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What is Socialism?
HWM OAC: 19th Century Europe Seminar by M. Grant, W. Kwan, S. Lo

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Socialism, by definition, is a set of political beliefs and principles whose general aim is to create a system in which everyone has an equal opportunity to benefit from the country's wealth, usually by having the country's main industries owned by the state.

The idea of socialism can be traced back into Plato's Republic, Thomas More's Utopia or even the Old Testament.  But realistically, modern socialism first appeared around in 1830, by various writers who opposed the social and economic relations and dislocations brought by the Industrial Revolution.  Henri de St-Simon, Charles Fourier and Robert Owen first used the term "socialism".  Each of them had a great contribution towards the new doctrine. However, none of them can compare to the influence of Karl Marx and his Communist Manifesto.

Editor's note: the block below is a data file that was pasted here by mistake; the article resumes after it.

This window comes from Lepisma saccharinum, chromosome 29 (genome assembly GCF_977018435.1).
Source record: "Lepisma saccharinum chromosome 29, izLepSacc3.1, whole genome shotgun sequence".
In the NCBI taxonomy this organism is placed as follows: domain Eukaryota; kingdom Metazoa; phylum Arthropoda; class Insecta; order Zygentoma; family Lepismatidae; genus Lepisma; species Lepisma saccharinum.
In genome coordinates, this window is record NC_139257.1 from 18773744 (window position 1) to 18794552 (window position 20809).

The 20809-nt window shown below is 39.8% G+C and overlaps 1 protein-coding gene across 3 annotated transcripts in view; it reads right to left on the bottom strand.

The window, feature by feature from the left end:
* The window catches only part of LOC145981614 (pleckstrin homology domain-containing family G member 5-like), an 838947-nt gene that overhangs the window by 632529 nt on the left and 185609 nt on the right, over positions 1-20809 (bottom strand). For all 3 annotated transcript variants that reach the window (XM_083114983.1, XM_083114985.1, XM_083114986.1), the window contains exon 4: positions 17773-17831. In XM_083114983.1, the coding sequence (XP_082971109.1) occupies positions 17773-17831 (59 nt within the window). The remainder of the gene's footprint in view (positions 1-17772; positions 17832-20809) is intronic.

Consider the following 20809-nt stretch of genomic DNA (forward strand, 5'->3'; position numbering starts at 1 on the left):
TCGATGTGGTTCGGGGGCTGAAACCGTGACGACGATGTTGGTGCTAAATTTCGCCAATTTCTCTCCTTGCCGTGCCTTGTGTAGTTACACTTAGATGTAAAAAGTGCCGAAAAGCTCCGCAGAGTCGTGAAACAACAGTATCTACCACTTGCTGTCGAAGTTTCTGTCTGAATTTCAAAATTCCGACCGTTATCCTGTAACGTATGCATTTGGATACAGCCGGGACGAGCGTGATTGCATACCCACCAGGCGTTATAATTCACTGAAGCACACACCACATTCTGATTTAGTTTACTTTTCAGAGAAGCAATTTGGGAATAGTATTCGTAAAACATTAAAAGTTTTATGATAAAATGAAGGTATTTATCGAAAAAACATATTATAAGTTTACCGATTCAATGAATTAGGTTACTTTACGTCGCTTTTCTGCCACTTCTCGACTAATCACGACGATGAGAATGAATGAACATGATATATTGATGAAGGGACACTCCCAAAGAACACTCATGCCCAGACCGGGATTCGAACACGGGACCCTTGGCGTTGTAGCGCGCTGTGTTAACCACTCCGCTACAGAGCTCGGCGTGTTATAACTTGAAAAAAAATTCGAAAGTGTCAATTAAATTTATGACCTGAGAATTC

Modern socialism emerged as the result of modern industrial capitalism and the Industrial Revolution. During the 19th century, the Industrial Revolution transformed Western Europe and North America from agricultural nations to industrial nations. The transformation of these countries' economic structure led to drastic changes in the people’s lifestyle. The average worker went from being a self-employed farmer to being an employee at a large factory. The working class or proletariat was finally formed. As a result of urbanization, cities grew rapidly and over population became an enormous problem. This new industrial workforce, the proletariat, worked and lived in awful conditions. Poverty was rampant due to the high unemployment and the low wages. The transformation affected not only the lives of the workers but also craftsmen who were being compelled to switch jobs because factories could produce the same product at a much lower cost and price.

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